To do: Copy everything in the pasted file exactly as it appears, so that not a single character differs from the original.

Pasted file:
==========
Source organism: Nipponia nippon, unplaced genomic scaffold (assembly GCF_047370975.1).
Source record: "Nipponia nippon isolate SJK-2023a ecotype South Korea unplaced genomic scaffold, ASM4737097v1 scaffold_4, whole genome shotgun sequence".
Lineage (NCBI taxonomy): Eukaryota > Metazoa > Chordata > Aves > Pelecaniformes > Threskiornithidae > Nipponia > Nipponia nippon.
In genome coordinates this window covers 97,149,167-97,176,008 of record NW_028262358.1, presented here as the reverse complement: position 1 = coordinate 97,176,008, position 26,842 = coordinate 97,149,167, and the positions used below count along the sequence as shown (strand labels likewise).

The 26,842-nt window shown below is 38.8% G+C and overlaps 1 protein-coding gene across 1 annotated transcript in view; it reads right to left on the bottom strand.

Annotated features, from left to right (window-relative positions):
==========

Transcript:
Source organism: Nipponia nippon, unplaced genomic scaffold (assembly GCF_047370975.1).
Source record: "Nipponia nippon isolate SJK-2023a ecotype South Korea unplaced genomic scaffold, ASM4737097v1 scaffold_4, whole genome shotgun sequence".
Lineage (NCBI taxonomy): Eukaryota > Metazoa > Chordata > Aves > Pelecaniformes > Threskiornithidae > Nipponia > Nipponia nippon.
In genome coordinates this window covers 97,149,167-97,176,008 of record NW_028262358.1, presented here as the reverse complement: position 1 = coordinate 97,176,008, position 26,842 = coordinate 97,149,167, and the positions used below count along the sequence as shown (strand labels likewise).

The 26,842-nt window shown below is 38.8% G+C and overlaps 1 protein-coding gene across 1 annotated transcript in view; it reads right to left on the bottom strand.

Annotated features, from left to right (window-relative positions):